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Introduction to Reengineering

Re-engineering occurs at two different levels of abstraction. At the business level, re-engineering focuses on the business process with the intent of making changes to improve competitiveness in some area of the business. At the software level, re-engineering examines information systems and applications with the intent of restructuring or reconstructing them so that they exhibit higher quality.
Business process reengineering defines business goals, identifies and evaluates existing business processes, specifies and designs revised processes, and prototypes, refines, and instantiates them within a business.
Business process reengineering (BPR) has a focus that extends beyond software. The result of BPR is often the definition of ways in which information technologies can better support the business.
Software reengineering encompasses a series of activities that include inventory analysis, document restructuring, reverse engineering, program and data restructuring, and forward engineering. The intent of these activities is to create versions of existing programs that exhibit higher quality and better maintainability-programs that will be viable well into the next century.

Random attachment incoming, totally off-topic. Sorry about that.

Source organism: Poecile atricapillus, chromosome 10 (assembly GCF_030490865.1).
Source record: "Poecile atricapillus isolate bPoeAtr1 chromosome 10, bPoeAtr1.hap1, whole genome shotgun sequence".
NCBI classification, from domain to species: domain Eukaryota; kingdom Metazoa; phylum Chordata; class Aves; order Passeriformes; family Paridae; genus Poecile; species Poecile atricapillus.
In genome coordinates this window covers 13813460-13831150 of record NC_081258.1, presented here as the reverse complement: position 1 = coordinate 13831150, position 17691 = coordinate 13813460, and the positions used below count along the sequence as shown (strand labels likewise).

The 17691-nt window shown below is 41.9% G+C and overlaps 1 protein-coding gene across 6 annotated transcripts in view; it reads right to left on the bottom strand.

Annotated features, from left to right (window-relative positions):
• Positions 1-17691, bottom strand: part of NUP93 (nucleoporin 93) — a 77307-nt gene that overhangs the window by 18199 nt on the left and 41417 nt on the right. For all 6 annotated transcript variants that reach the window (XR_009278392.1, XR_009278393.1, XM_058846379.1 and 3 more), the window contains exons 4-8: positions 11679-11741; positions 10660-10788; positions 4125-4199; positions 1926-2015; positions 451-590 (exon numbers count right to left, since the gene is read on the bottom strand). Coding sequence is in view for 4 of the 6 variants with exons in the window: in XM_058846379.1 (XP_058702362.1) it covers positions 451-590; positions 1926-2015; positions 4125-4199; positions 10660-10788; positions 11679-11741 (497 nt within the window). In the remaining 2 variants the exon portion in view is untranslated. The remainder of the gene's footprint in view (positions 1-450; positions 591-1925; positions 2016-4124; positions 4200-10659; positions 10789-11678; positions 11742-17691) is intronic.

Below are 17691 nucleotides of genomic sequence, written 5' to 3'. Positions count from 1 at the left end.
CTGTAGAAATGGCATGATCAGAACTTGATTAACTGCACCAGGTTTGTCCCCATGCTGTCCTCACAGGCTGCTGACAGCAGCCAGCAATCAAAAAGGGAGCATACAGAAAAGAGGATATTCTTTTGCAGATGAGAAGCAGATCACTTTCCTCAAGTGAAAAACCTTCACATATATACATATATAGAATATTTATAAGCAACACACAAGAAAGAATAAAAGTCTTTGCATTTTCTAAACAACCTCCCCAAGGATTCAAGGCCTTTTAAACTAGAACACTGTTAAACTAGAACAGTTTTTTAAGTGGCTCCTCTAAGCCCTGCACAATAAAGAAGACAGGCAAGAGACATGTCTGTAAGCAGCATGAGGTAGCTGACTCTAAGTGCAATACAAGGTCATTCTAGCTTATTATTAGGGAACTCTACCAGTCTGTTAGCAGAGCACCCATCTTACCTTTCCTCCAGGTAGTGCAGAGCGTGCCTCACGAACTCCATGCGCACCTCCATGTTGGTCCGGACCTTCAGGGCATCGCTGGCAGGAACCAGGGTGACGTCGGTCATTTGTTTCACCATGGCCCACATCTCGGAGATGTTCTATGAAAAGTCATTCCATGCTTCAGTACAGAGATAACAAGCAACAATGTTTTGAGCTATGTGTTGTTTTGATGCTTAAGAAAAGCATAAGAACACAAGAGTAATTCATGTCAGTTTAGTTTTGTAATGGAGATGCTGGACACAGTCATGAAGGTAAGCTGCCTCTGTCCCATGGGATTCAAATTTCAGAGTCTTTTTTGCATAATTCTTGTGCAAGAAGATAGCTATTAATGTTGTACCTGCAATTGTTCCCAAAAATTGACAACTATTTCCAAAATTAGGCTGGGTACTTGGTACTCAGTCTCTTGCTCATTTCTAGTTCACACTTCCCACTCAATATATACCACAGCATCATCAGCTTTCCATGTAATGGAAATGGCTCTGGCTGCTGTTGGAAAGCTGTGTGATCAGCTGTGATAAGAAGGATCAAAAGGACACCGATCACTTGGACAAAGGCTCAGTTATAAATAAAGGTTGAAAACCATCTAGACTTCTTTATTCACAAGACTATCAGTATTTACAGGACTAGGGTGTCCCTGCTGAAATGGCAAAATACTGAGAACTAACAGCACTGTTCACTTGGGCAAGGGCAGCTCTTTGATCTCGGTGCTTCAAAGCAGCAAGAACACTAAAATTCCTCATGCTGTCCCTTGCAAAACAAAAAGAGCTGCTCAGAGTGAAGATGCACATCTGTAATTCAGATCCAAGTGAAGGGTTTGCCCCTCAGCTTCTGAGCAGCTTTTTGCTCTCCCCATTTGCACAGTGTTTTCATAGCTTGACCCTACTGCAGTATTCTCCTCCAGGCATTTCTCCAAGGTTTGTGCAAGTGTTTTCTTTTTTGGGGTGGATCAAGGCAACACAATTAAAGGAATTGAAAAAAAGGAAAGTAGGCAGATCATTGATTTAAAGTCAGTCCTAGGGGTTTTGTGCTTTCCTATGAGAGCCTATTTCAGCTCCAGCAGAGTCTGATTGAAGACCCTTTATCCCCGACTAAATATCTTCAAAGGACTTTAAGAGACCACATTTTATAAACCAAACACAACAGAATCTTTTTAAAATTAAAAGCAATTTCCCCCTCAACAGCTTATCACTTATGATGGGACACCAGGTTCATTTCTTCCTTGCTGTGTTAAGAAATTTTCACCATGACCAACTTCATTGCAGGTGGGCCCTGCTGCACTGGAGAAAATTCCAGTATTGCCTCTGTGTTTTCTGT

Inventory analysis enables an organization to assess each application systematically, with the intent of determining which are candidates for reengineering. Document restructuring creates a framework of documentation that is necessary for the long-term support of an application. reverse engineering is the process of analyzing a program in an effort to extract data, architectural, and procedural design information. Finally, forward engineering reconstructs a program using modern software engineering practices and information learned during reverse engineering.
The cost/benefit of reengineering can be determined quantitatively. The cost of the status quo, that is, the cost associated with ongoing support and maintenance of an existing application, is compared to the projected costs of reengineering and the resultant reduction in maintenance costs. In almost every case in which a program has a long life and currently exhibits poor maintainability, reengineering represents a cost-effective strategy.

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